I have reached these lands but newly From an ultimate dim Thule —
From a wild weird clime, that lieth, sublime, Out of Space — out of Time." --Edgar Allen Poe
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« Reply #1 on: December 19, 2010, 09:54:25 PM »
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Hello ciggy,

You offered quite a bit here, of course one thing that was immediately clear is that you are pushing back some dates well beyond accepted views.

I also was surprised by this claim:
Quote
2,500 BCE:  Atlantean architect Imhotep "on loan" to Egyptian kingdom, constructs pyramids of Gizeh; other architects help Sumerians construct ziggurats;

I would like to see how you arrived at this conclusion. I think I have heard individuals attempt to credit aliens as being responsible for sudden advancements in technology, but I think this is the first time I have heard anyone claim Imhotep and his achievements were Atlantean.

Quote
1,490 BCE:  River flood disaster wipes out Atlan in South America; Atlantean component of Sea Peoples disperse to search for survivors and salvage back home;

This is far more practical than most dating, many people don't realize Critias' mistake on the 9,600 BCE date. Critias had no idea when the war took place or the destruction of Atlantis and made a very poor and incongruous assumption. Personally, I favor at least a 1,700 BCE or prior date and an event more significant than merely a river flood.

The rest of your work is well outside my knowledge base. Did a little research and I am still at a loss.   Read  Huh?
Did not find out a lot about the Tur culture.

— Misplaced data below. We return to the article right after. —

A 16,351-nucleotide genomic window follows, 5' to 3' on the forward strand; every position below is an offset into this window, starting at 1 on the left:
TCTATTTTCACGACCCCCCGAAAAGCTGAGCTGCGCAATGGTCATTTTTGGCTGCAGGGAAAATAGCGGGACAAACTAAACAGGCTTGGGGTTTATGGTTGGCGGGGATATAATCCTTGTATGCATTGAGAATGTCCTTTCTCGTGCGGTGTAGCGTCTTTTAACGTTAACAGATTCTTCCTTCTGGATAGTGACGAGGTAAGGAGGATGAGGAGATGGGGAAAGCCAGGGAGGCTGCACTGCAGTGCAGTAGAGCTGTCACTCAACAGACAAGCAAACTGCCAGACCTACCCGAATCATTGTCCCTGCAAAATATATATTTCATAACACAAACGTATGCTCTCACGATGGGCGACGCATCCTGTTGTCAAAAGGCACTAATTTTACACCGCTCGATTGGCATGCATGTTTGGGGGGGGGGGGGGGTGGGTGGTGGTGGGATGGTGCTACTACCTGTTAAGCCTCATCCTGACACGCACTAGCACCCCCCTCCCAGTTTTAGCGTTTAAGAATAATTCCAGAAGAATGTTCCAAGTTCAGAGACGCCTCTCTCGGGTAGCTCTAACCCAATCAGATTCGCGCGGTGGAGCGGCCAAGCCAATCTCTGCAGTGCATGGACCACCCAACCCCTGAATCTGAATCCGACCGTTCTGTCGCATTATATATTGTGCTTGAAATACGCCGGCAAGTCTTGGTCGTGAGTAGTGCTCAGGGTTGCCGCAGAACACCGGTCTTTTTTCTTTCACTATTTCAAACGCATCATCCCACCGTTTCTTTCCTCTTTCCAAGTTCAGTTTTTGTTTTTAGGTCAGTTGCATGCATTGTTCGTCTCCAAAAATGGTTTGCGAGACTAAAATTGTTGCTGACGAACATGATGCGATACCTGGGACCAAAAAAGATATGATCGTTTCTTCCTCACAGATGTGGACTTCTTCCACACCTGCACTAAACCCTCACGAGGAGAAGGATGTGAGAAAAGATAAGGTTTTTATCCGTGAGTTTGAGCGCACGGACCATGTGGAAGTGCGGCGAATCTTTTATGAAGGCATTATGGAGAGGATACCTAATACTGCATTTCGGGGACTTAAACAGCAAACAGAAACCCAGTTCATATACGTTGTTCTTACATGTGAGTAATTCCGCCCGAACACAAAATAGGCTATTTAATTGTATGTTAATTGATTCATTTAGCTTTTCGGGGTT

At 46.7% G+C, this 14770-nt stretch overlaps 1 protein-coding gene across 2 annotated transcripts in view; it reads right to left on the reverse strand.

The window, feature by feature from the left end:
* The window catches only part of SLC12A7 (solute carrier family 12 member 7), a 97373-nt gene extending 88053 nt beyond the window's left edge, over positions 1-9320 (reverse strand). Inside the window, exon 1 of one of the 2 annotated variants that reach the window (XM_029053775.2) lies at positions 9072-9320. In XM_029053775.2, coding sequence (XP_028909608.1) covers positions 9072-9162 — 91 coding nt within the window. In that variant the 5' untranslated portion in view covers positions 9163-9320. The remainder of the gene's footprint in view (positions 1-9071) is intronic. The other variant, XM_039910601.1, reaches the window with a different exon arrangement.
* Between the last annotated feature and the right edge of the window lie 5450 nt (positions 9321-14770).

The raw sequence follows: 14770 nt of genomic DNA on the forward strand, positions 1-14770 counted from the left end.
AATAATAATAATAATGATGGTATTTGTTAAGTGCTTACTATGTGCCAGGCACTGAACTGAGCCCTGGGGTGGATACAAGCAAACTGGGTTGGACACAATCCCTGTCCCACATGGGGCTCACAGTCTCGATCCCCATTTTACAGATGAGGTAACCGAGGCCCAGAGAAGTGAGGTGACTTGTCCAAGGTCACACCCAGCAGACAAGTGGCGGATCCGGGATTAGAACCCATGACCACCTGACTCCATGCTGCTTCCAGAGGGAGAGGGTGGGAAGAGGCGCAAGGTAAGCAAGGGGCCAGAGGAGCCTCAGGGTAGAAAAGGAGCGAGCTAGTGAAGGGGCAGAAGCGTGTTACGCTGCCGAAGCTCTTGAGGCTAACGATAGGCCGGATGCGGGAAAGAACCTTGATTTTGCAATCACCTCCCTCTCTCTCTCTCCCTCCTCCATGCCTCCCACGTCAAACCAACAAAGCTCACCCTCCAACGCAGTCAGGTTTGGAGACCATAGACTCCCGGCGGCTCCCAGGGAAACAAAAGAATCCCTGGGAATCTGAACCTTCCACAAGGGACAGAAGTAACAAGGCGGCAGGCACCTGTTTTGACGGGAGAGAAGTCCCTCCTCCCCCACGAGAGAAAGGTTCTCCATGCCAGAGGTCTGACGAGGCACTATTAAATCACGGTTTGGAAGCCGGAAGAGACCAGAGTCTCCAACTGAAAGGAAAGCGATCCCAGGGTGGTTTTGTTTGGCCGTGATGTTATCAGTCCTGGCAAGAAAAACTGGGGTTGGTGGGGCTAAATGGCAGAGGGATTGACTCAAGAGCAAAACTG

-Doug

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« Reply #2 on: December 20, 2010, 11:48:52 AM »
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I think I have heard individuals attempt to credit aliens as being responsible for sudden advancements in technology, but I think this is the first time I have heard anyone claim Imhotep and his achievements were Atlantean.

Just wanted to get back in here and clarify my meaning. I obviously consider linking aliens to sudden advancements in technology to be quite absurd, but I do not mean to suggest that shared technology or skills from an advanced contemporary culture is absurd by any means. Both Egypt and Israel are recorded as commissioning Phoenicians to build and commandeer fleets sailing thousands of miles beyond the Mediterranean for trade and exploration, extending both nations well beyond their own capabilities.

If the Atlanteans did exist and had acquired advancements in working with stone, it would definitely be possible that this knowledge was shared with other cultures, so I am very much intrigued by the concept. Still, I am unsure as to how a person could present a strong case proving that Imhotep was Atlantean. I don't think the case can be made based merely on the man's prominent abilities that seem to distinguish him from the rest of Egypt. Newton, Edison and others have similarly stood out throughout history. Of course, it is interesting to consider the possibility that Imhotep played a somewhat similar role in Egypt as Hiram to Israel, but I would certainly like to see if you have more evidence to corroborate this theory.

-Doug

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« Reply #3 on: December 21, 2010, 12:12:30 PM »
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Hi,
I have always hated those stupid timelines the loonies come up with. Sorry, but how can that one below be anything but complete rubbish?

Doug, Is that Abraham Ortelius on your avatar ?
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« Reply #4 on: December 21, 2010, 01:46:01 PM »
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It's hard to judge much of the above since like many timelines they're merely outlines that require a lot of gaps to be filled. Ciggy's a pretty knowledgeable guy and I am sure the dates are not completely arbitrary, but it would be great to see how he arrives at each. I really have very little knowledge of the Tur culture, so I would find that portion of the timeline especially interesting.